The information meeting on 20 June certainly gave us some insight into the enormity of the Campus Alnarp development project. There are thousands of issues to investigate and decide on, something that will inevitably take time. We will need to take one step at a time, sometimes strides and sometimes baby steps.
To assist in their work, the campus development group has enlisted the help of various expert groups of engaged staff members. A number of workshops have also been held on the themes learning environments, office environments and laboratory environments with the participation of Akademiska Hus, the Group for Sustainable Academic Leadership (GAHL) and consultants.
The train now arriving...
Not only will each step of the development of Campus Alnarp take time, history has taught us that there is also a challenge synchronising the efforts of the three main stakeholders: SLU, Lomma Municipality and Akademiska Hus.
Now, however, it has been confirmed that trains will be stopping at Alnarp from the end of 2026. So, how are we to utilise this positive development to develop our campus? What sights do we want to greet those arriving at the station? How will people find their way to campus and how will they understand that they have arrived at a world-class university?
Four guiding principles have emerged from the various workshops and discussions to serve as guidelines for the ongoing project:
They say that all good things come in threes and we have learned three lessons from three architects/landscape architects from different specialities: Kiss (2012), Desvigne (2020) and Mareld (2022). In brief, these three lessons are that we need to:
- impose structure to secure the entire campus area;
- open up and remove barriers to obtain a better overview and improve orientation;
- connect the campus by integrating/activating “resting” areas;
- connect outdoors to indoors by developing links to outdoor education, work, research facilities and test beds;
- create a campus that integrates academia, business and homes – an important ambition but one that needs to be accomplished without risking the conditions for SLU’s research and education activities; and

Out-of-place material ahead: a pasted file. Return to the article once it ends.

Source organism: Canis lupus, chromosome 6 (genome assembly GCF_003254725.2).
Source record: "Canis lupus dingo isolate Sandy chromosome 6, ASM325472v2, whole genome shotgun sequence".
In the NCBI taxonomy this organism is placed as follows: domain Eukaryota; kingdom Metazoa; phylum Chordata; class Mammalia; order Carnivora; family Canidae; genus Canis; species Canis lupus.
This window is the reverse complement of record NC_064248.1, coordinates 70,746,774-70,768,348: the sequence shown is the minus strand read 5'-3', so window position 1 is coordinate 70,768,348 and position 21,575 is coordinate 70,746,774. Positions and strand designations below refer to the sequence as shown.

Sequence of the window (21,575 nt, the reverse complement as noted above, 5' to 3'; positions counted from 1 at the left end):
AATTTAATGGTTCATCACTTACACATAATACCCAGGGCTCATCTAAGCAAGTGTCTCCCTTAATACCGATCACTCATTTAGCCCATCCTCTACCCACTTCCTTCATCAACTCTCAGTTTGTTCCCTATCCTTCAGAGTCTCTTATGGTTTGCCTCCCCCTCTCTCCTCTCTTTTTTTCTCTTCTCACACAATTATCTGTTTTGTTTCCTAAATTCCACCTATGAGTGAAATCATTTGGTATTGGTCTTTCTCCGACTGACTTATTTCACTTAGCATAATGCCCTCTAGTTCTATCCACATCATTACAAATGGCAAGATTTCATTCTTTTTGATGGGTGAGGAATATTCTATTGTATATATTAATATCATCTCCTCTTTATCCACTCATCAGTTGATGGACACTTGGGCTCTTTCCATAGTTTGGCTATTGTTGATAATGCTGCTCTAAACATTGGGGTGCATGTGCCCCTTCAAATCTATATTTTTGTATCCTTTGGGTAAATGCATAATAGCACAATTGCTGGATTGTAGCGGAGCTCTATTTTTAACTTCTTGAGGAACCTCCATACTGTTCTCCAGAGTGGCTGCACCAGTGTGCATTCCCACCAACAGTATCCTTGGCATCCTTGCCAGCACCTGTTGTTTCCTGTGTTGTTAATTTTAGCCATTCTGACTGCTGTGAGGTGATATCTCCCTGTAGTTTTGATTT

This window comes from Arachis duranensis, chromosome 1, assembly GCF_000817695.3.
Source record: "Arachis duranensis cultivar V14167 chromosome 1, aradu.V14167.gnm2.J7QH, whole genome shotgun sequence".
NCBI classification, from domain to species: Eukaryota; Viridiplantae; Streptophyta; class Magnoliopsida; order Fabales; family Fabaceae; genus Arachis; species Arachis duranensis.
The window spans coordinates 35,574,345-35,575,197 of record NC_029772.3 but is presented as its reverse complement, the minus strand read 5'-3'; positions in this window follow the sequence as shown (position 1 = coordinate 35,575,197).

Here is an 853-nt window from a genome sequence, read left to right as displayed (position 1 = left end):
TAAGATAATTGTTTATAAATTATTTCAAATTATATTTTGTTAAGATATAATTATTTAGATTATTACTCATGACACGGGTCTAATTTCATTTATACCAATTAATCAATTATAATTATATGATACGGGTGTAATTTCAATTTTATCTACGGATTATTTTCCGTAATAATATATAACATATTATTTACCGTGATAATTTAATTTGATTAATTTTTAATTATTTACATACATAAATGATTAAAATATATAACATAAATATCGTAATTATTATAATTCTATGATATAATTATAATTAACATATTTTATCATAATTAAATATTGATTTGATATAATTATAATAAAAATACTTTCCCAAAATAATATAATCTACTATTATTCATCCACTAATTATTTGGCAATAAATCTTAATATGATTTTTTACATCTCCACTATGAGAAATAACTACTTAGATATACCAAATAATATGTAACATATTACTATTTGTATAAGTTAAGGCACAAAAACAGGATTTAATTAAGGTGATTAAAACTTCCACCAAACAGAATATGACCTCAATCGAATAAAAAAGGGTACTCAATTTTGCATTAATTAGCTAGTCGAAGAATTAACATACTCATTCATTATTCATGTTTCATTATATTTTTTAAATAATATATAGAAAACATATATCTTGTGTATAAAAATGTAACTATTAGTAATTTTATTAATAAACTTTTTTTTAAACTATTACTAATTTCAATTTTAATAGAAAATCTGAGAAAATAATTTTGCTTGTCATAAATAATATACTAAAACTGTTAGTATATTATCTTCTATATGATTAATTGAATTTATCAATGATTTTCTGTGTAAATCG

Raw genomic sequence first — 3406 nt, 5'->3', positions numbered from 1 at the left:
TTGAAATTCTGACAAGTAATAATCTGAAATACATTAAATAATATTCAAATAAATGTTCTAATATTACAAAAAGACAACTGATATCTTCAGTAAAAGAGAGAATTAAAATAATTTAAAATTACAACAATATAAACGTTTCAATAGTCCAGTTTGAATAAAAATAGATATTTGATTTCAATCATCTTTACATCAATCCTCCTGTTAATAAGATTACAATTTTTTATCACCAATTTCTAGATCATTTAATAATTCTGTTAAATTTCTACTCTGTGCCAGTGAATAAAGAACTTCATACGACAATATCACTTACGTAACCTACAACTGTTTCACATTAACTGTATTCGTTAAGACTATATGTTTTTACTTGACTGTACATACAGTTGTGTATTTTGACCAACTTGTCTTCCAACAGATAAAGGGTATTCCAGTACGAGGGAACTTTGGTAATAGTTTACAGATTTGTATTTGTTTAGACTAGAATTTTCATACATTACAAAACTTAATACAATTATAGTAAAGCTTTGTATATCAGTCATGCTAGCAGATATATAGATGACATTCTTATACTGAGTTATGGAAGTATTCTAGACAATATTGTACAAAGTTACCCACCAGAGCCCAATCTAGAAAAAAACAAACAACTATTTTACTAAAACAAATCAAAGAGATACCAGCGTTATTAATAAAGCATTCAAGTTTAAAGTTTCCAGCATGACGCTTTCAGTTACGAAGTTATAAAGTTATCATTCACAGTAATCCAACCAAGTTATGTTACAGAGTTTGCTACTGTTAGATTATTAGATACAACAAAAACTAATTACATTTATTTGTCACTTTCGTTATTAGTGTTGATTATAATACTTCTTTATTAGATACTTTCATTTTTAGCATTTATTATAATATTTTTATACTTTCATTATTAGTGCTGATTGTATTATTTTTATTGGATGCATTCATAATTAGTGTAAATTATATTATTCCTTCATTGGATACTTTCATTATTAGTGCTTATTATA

- develop a holistic concept if we are to develop the individual components.
Where are we now?
Our aim now is to study and design the campus environment from a holistic perspective and conduct further detailed landscape analyses. For example, decisions are required regarding the location of new buildings/extensions and on the design of the area around the railway station.
Akademiska Hus and SLU will soon be appointing a joint doctoral student who will assist by carrying out international studies and comparisons of green, vibrant campuses as sources of inspiration.
The organic fields in Alnarp will be relocated and a selection of plants from Balsgård will be moved to Alnarp. Suitable locations are currently being evaluated.
The bus station in Alnarp has been renamed Campus Alnarp.
Akademiska Hus is investing in Alnarp! A new facility was recently built for the Nordic Genetic Resource Centre (NordGen) and the aquifer system is almost complete, with final inspection due to take place during week 35.
Things are going well for students at Alnarp Farm, where operations are developing and expanding, doing wonders for the image of SLU in Alnarp.
What happens now?
A few samples of current activities:
- The building project is entering the next phase, intensive discussions – SLU Buildings
- New furniture for the restaurant veranda and sponsored furniture for Alnarpsgården.
- Pergola in the park – a gift to SLU Alnarp from Architects Sweden, this pergola was built for the H22 City Expo and is based on Per Friberg’s original design for the Helsingborg Exhibition of 1955 (H55).
- Digital information screens on campus will display information about what we are working on and visualise maps.
- Vegetation development.
- Budget for 2023.
After the presentation, questions were invited from the audience. Among other things, concerns were raised about whether we can deal with the pressure for more housing once the new railway station is built, whether farmland was threatened, if consideration had been given to fencing off parts of the park to protect valuable plants, the need for more services of various kinds and who will finance these. These are important issues that are being monitored in various ways.
A new avenue?
Now that Sundsvägen is to become a dead-end street, will we be able to build a more impressive avenue between campus and the railway station?
“Alnarp was created as a model for an agricultural community. We should bear this in mind in our ongoing work; we definitely have the potential to establish a model for a modern, green campus,” says Karl Lövrie.
This is a summary of the information meeting held by Margit Nothnagl, Karl Lövrie and Sara Kyrö Wissler of the campus development group in June 2022.
Text: Anette Neldestam Larsson.